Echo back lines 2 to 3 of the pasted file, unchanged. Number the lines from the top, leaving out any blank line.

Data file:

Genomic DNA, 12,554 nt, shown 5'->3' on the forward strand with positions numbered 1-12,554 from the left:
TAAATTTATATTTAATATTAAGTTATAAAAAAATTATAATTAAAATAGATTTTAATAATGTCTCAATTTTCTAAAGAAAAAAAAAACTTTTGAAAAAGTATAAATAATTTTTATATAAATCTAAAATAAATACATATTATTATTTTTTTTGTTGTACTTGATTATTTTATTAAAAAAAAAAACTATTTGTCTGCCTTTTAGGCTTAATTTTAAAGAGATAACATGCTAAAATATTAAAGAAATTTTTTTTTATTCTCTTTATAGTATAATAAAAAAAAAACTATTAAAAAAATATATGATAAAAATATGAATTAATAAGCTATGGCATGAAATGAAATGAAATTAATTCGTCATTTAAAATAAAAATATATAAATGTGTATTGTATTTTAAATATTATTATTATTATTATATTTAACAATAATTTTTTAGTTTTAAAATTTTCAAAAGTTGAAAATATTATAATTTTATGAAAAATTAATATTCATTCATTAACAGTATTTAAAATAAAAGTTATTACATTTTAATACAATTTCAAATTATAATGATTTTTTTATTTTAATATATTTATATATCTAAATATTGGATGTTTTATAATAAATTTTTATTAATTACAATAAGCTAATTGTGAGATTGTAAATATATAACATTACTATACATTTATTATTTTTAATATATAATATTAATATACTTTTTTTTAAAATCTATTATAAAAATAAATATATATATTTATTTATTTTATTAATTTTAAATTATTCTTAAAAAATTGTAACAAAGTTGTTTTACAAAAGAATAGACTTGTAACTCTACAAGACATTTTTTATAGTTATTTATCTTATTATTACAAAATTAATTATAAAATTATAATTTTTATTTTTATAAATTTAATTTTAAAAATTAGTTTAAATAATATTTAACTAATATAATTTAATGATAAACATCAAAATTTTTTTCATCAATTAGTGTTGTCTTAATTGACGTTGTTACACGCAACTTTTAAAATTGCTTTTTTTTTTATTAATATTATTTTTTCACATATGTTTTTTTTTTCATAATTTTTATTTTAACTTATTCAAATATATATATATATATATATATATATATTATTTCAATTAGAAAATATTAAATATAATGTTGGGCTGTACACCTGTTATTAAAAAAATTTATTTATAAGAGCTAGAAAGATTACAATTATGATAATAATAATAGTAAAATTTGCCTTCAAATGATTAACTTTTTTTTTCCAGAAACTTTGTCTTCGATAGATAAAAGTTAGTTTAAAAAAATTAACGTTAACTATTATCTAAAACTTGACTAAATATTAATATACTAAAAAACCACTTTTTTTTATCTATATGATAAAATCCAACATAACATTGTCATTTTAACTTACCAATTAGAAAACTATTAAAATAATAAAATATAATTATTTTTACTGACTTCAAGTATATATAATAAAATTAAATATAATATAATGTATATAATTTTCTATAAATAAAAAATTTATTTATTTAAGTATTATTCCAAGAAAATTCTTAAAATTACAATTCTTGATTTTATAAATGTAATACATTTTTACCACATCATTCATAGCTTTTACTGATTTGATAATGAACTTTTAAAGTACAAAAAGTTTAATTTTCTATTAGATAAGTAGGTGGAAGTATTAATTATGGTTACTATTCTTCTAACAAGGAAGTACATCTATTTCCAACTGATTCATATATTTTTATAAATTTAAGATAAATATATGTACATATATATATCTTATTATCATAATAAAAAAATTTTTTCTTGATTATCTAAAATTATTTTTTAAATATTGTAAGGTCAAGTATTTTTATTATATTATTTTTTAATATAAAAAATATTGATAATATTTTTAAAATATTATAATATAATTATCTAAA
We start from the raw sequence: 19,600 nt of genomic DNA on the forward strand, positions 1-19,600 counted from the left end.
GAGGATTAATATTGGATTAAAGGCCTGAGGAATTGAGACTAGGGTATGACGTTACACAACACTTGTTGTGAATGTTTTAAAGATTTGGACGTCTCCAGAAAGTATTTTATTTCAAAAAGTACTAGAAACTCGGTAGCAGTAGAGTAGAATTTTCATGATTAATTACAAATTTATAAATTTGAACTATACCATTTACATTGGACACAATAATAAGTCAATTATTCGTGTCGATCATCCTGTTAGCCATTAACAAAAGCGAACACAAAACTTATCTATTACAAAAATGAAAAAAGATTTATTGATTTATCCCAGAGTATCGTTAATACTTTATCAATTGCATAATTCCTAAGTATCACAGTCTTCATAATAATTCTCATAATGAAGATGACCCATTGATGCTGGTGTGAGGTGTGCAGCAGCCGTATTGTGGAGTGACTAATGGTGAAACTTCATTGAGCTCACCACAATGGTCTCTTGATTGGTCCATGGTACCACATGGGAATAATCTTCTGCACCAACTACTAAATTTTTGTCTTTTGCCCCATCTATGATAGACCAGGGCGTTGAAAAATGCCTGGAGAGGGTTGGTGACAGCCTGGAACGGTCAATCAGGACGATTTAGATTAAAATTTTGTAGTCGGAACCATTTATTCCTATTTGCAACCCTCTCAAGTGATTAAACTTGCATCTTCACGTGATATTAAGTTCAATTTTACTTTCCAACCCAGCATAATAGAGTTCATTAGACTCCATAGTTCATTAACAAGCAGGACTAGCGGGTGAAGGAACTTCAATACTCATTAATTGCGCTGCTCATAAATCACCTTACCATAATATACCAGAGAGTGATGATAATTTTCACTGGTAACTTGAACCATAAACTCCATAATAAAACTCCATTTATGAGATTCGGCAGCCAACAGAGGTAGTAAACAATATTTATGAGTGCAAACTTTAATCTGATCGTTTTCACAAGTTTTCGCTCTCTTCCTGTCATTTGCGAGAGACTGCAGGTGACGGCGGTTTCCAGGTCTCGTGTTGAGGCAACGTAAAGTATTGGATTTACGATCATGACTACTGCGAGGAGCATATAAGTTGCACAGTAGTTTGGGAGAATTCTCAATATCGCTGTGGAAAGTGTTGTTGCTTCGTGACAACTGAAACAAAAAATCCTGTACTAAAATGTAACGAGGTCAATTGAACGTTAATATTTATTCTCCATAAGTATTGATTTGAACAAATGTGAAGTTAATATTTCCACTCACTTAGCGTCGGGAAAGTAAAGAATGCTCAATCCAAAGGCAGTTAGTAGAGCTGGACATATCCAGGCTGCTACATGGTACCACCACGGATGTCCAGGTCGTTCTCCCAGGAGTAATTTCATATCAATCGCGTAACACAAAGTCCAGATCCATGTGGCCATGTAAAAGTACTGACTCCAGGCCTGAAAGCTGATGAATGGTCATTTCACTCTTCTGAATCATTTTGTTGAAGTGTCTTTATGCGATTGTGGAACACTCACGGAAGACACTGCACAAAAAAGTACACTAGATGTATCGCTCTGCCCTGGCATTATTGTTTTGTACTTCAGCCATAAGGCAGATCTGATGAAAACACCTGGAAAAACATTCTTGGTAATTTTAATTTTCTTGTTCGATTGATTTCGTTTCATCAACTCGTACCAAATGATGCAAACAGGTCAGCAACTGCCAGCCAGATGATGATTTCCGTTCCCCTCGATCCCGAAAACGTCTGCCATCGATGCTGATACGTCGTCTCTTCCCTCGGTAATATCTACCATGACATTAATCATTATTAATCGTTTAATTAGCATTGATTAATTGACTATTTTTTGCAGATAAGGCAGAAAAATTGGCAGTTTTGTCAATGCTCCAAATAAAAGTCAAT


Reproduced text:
TAAATTTATATTTAATATTAAGTTATAAAAAAATTATAATTAAAATAGATTTTAATAATGTCTCAATTTTCTAAAGAAAAAAAAAACTTTTGAAAAAGTATAAATAATTTTTATATAAATCTAAAATAAATACATATTATTATTTTTTTTGTTGTACTTGATTATTTTATTAAAAAAAAAAACTATTTGTCTGCCTTTTAGGCTTAATTTTAAAGAGATAACATGCTAAAATATTAAAGAAATTTTTTTTTATTCTCTTTATAGTATAATAAAAAAAAAACTATTAAAAAAATATATGATAAAAATATGAATTAATAAGCTATGGCATGAAATGAAATGAAATTAATTCGTCATTTAAAATAAAAATATATAAATGTGTATTGTATTTTAAATATTATTATTATTATTATATTTAACAATAATTTTTTAGTTTTAAAATTTTCAAAAGTTGAAAATATTATAATTTTATGAAAAATTAATATTCATTCATTAACAGTATTTAAAATAAAAGTTATTACATTTTAATACAATTTCAAATTATAATGATTTTTTTATTTTAATATATTTATATATCTAAATATTGGATGTTTTATAATAAATTTTTATTAATTACAATAAGCTAATTGTGAGATTGTAAATATATAACATTACTATACATTTATTATTTTTAATATATAATATTAATATACTTTTTTTTAAAATCTATTATAAAAATAAATATATATATTTATTTATTTTATTAATTTTAAATTATTCTTAAAAAATTGTAACAAAGTTGTTTTACAAAAGAATAGACTTGTAACTCTACAAGACATTTTTTATAGTTATTTATCTTATTATTACAAAATTAATTATAAAATTATAATTTTTATTTTTATAAATTTAATTTTAAAAATTAGTTTAAATAATATTTAACTAATATAATTTAATGATAAACATCAAAATTTTTTTCATCAATTAGTGTTGTCTTAATTGACGTTGTTACACGCAACTTTTAAAATTGCTTTTTTTTTTATTAATATTATTTTTTCACATATGTTTTTTTTTTCATAATTTTTATTTTAACTTATTCAAATATATATATATATATATATATATATATTATTTCAATTAGAAAATATTAAATATAATGTTGGGCTGTACACCTGTTATTAAAAAAATTTATTTATAAGAGCTAGAAAGATTACAATTATGATAATAATAATAGTAAAATTTGCCTTCAAATGATTAACTTTTTTTTTCCAGAAACTTTGTCTTCGATAGATAAAAGTTAGTTTAAAAAAATTAACGTTAACTATTATCTAAAACTTGACTAAATATTAATATACTAAAAAACCACTTTTTTTTATCTATATGATAAAATCCAACATAACATTGTCATTTTAACTTACCAATTAGAAAACTATTAAAATAATAAAATATAATTATTTTTACTGACTTCAAGTATATATAATAAAATTAAATATAATATAATGTATATAATTTTCTATAAATAAAAAATTTATTTATTTAAGTATTATTCCAAGAAAATTCTTAAAATTACAATTCTTGATTTTATAAATGTAATACATTTTTACCACATCATTCATAGCTTTTACTGATTTGATAATGAACTTTTAAAGTACAAAAAGTTTAATTTTCTATTAGATAAGTAGGTGGAAGTATTAATTATGGTTACTATTCTTCTAACAAGGAAGTACATCTATTTCCAACTGATTCATATATTTTTATAAATTTAAGATAAATATATGTACATATATATATCTTATTATCATAATAAAAAAATTTTTTCTTGATTATCTAAAATTATTTTTTAAATATTGTAAGGTCAAGTATTTTTATTATATTATTTTTTAATATAAAAAATATTGATAATATTTTTAAAATATTATAATATAATTATCTAAA
We start from the raw sequence: 19,600 nt of genomic DNA on the forward strand, positions 1-19,600 counted from the left end.